Cocoa Tea sang support for Barack Obama
AS US President Barack Obama conducts his global farewell tour in the position of his country’s 44th head of state, it is a good time to revisit Jamaican popular music songs that reflected the joy and optimism that accompanied his 2008 campaign and eventual victory.
In 2008, Cocoa Tea stated his preference for Barack Obama in typically melodious manner. And unlike many public endorsements of the Democratic candidate outside of America when the result was almost a given, Cocoa Tea put his endorsement of Obama on record in January 2008. In Barack Obama, he sings: “Well this is not about class No colour, race or creed Make no mistake it’s the change Whe de people them need Them say Barack Obama.” He injects some humour into his choice of Democratic candidate, including the name of a lady who went on to be defeated by Republican Donald Trump, who succeeds Obama in January: “It is not Hilary Clinton It is not John Wayne It is not Chuck Norris.” And Cocoa Tea puts his certainty of Obama’s victory in racial context: “Nuff cyaa believe a true Black come fe run de red, white and blue.” “I wrote the song about late January (2008), Cocoa Tea told The Sunday Gleaner. “Me is a man sit down and watch CNN all the time.”
“Why me is so interested in the politics of America is that it affects I and I. I was in touch with the primaries from it start. The only message that speak to I was from Obama,” he said. And that message was change.
“A message like this is a winning message,” Cocoa Tea said. In addition, as a Rastafarian, “According to prophesy, it was the right time for a black man come to power in the United States of America.”
Barack Obama was conceived and recorded in short order as it was done at Cocoa Tea’s own Roaring Lion recording facility in Hayes, Clarendon.
“I man is an artiste who no write with no paper. Me just go in the studio and sing,” he said. He tried the lyrics and melody on a rhythm that had already been done, which proved a good choice, although it had to be adjusted slightly. “I thought it was the right rhythm – right tempo, right melody, and something people could dance to,” he told The Sunday Gleaner.
Barack Obama was recorded in the late afternoon. The session wrapped up at about 6:30 p.m. There was no delay in getting it on the road as it was mixed at Bobby Digital’s Kingston studio the following day. Culture Lion does the ‘Obama’ response to Cocoa Tea’s call, and members of Beres Hammond’s band are among the musicians who played on the track. The Step by Step Band from Mandeville did some overdubs.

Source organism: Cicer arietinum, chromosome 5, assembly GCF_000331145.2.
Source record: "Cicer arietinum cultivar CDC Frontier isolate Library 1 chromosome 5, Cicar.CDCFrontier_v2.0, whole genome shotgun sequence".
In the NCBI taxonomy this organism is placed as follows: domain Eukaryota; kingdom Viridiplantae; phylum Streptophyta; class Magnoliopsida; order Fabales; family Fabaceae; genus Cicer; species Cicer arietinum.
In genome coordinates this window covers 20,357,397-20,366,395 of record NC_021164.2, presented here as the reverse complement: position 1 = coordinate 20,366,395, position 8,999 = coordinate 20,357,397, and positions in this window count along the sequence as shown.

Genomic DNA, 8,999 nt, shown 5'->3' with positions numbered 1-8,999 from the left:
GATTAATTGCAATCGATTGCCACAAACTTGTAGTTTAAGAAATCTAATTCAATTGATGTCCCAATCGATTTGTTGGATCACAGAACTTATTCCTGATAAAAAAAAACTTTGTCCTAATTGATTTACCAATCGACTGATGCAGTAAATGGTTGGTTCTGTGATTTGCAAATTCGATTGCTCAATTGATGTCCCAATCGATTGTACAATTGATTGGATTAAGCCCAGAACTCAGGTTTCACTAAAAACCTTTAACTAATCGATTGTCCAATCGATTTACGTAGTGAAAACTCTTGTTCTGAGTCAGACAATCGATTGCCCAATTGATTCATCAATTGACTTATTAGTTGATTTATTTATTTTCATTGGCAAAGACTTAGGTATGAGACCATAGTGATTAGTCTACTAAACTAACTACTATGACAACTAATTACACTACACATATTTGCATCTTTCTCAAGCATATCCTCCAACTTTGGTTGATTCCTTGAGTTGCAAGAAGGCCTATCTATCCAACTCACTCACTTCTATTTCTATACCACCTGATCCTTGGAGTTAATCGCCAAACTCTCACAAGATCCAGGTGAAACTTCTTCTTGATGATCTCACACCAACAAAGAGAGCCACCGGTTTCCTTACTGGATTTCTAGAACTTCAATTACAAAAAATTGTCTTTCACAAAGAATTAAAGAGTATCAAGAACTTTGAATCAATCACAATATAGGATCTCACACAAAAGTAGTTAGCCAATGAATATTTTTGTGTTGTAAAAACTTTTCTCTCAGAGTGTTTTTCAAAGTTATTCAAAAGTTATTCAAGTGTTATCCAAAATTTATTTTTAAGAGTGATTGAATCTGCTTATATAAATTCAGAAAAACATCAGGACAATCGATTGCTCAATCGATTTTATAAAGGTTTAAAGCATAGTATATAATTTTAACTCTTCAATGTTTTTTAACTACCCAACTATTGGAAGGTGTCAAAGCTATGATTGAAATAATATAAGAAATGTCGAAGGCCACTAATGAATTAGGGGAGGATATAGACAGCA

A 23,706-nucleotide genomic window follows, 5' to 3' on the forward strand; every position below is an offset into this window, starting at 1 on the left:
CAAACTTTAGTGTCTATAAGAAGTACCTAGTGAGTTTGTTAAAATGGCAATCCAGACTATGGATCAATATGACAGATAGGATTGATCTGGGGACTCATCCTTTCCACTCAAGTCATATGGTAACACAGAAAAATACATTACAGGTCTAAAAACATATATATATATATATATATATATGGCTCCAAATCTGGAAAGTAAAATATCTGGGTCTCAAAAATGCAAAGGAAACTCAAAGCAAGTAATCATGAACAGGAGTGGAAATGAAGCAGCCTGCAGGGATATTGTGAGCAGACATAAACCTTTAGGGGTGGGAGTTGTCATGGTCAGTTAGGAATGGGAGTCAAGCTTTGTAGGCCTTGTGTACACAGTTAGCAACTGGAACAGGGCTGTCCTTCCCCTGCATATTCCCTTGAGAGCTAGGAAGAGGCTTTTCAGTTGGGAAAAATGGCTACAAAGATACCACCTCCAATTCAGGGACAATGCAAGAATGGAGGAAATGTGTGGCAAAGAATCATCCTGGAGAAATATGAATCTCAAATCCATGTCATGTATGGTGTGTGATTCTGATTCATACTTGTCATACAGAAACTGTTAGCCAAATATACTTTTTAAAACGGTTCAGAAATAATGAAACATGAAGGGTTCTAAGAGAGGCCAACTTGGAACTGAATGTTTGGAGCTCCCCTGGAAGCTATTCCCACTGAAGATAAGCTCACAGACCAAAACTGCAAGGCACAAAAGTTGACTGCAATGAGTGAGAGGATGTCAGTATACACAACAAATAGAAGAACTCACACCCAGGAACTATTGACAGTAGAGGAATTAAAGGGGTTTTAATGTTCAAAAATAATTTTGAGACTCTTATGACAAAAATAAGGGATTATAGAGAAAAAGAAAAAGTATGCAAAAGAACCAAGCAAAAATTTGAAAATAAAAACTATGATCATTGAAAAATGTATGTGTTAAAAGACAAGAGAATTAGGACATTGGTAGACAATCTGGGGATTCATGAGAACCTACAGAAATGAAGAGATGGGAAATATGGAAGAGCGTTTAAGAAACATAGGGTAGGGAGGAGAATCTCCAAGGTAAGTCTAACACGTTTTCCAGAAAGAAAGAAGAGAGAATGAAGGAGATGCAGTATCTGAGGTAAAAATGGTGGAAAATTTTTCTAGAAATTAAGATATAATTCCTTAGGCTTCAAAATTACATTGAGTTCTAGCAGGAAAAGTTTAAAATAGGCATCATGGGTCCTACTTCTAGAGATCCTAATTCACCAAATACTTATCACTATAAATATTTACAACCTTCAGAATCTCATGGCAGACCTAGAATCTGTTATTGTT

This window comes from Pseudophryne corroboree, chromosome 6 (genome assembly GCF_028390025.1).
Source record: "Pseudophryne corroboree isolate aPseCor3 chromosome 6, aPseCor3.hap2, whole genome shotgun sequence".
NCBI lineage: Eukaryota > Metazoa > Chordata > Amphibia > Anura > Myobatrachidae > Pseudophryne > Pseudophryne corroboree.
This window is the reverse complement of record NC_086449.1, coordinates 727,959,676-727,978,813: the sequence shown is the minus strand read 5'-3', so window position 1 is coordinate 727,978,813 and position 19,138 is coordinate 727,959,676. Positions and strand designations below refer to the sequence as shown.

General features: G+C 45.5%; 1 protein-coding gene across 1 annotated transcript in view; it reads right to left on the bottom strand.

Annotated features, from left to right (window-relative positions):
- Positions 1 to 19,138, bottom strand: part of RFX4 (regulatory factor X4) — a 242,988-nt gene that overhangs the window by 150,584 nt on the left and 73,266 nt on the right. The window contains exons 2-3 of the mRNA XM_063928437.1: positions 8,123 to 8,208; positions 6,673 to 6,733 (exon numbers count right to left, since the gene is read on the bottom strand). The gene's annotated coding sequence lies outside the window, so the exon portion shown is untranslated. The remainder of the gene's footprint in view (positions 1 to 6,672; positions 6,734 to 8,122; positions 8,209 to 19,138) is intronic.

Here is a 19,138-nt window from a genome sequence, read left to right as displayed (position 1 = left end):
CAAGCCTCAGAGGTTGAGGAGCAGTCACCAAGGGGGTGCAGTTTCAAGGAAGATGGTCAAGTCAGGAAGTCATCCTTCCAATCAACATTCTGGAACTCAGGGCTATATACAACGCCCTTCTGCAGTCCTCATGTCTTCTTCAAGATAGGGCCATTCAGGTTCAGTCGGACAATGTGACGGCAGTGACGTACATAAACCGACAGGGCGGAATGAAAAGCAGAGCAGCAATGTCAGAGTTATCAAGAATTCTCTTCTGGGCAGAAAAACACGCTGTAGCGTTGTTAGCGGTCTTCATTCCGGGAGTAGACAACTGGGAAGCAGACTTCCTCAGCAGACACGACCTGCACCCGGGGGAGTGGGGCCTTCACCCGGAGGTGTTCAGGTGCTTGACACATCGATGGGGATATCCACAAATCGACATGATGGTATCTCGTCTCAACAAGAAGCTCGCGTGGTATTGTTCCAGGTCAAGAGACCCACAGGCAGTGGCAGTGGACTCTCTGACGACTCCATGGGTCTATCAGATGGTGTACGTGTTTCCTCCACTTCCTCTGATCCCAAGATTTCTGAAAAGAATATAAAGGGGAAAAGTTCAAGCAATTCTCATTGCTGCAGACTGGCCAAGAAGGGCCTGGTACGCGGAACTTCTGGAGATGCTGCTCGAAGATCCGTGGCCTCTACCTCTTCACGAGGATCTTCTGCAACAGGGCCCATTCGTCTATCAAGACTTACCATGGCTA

And just as Cocoa Tea was sure that Obama would be the 44th president of the USA, “when I make the tune and call some brethren to hear it, them say this gone. It hit.”
And it has. Not only was Barack Obama very popular on radio, but it has also hit the pole position on the charts in New York and Florida, staying there for nine and eight weeks, respectively. More important for Cocoa Tea, “a lot of people, when this tune started playing, they did not really know who Barack Obama is. I open the ears of the people.” He first performed it at Louie Culture’s 2008 Portland Splash when the song had already been getting some airplay and he had done some television promotion. “They were singing it word for word,” Cocoa Tea said. Then he went to Europe in August that year, performing at Summerjam in Germany, Rototom in Italy, and Sundance in Holland.
“When I did the song, I was blown away by the reaction of the people. Everyone a sing the song, white people,” he said. However, with the USA being much closer to home and the Bush regime’s ‘with us or against us’ mentality clear, Cocoa Tea naturally had some concerns about potential fallout from the song.
“I man think about dem ting deh. It have to cross your mind. Once you a start deal with politics, you know the ramification,” he said.
Quite a few people put the song up on YouTube, and among the numerous plaudits were some negative reactions.
“I an I is Rasta. I don’t endorse politics,” Cocoa Tea said, quoting Marcus Garvey on confidence. “The conviction I man have in knowing Barack Obama going to win this election, it mean nothing to me,” Cocoa Tea said in dismissing the criticism. “The Bush thing never get to my head.”
“When the Iowa primary run and I see the landslide victory the people give Obama, I felt vindicated,” he said.
He did a promotional trip to New York after Obama’s 2008 victory.